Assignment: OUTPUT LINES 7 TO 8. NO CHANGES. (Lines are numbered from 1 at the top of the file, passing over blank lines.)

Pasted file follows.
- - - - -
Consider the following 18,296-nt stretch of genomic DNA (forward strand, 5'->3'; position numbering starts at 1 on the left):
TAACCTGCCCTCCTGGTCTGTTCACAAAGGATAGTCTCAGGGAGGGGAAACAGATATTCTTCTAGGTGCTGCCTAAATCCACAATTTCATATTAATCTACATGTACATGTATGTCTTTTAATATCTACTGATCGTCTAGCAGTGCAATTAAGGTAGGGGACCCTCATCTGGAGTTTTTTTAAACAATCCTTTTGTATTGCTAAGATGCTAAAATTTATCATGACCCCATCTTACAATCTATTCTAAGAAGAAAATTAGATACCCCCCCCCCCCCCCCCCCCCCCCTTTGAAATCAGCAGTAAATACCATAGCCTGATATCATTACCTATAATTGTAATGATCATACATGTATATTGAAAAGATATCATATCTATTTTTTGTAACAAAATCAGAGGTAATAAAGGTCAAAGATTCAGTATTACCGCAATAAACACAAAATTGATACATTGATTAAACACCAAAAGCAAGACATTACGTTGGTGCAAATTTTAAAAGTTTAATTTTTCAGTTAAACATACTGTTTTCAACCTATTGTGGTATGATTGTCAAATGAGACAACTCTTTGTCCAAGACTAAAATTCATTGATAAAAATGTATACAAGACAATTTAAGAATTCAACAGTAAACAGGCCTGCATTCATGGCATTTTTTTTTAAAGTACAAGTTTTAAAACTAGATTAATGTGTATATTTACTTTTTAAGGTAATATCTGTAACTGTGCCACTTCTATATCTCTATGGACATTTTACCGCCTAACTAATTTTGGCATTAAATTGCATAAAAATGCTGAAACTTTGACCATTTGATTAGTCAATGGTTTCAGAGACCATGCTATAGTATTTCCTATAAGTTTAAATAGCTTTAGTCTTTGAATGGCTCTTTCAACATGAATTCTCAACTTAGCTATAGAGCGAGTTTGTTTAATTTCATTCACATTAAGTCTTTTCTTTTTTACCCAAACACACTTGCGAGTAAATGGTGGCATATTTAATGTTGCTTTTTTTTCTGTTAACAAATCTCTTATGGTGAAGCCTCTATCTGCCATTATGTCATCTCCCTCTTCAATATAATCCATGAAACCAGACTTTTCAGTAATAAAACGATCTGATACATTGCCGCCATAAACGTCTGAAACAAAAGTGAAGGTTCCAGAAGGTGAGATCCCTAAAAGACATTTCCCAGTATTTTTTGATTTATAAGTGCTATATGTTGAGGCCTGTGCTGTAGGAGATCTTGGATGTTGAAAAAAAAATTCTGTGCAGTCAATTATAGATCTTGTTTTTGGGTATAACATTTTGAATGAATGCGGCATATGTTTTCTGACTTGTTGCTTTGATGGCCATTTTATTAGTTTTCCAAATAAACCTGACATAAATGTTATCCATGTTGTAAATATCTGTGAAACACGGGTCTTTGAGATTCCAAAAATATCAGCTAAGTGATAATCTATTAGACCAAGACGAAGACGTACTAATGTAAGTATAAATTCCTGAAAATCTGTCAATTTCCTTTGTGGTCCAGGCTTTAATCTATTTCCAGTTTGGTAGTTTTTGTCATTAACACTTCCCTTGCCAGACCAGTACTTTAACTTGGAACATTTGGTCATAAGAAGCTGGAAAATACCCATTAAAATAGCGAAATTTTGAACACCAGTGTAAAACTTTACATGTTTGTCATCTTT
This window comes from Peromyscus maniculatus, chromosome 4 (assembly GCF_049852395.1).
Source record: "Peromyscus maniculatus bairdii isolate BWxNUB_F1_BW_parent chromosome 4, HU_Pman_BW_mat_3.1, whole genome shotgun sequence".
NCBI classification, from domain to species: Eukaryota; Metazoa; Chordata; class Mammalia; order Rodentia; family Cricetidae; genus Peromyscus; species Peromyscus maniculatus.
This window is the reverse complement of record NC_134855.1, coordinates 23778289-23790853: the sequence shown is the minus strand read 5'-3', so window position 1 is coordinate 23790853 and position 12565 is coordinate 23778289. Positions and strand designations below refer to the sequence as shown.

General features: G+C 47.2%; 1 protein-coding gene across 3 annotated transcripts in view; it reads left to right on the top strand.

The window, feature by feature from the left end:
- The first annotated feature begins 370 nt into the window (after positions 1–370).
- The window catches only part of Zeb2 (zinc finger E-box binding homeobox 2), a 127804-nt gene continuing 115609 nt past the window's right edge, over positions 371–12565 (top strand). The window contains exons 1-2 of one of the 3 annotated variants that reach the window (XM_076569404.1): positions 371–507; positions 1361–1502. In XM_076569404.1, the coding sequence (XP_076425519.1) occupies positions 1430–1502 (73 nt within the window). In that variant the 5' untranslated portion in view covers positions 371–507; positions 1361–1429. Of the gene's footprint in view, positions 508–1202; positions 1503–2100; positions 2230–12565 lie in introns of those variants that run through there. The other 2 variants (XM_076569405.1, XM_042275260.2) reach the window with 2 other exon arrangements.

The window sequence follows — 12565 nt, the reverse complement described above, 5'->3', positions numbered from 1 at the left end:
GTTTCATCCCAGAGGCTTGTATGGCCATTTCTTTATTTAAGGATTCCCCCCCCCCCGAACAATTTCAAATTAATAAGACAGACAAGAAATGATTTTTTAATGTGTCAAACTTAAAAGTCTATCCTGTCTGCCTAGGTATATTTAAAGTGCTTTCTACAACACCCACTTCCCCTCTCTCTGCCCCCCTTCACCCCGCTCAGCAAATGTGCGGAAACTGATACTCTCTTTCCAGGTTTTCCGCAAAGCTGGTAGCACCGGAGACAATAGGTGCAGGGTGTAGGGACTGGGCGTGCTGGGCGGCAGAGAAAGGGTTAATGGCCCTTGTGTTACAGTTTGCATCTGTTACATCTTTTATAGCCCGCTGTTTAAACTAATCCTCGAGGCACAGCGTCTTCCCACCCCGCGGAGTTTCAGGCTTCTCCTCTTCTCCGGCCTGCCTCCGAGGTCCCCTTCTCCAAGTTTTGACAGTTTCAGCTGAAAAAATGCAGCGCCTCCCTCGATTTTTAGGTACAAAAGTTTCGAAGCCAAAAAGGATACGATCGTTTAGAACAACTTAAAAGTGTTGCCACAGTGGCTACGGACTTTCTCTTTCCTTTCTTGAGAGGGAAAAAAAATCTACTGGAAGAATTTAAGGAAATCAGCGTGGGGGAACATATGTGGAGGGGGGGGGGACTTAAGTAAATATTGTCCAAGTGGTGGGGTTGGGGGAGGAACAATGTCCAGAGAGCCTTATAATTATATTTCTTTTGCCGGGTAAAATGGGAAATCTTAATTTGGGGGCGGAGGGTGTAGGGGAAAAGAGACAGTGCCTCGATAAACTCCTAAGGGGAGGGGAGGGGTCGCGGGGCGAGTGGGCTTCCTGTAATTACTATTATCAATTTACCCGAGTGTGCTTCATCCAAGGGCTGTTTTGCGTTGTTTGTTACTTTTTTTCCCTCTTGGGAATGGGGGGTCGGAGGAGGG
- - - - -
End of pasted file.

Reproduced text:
General features: G+C 47.2%; 1 protein-coding gene across 3 annotated transcripts in view; it reads left to right on the top strand.

The window, feature by feature from the left end: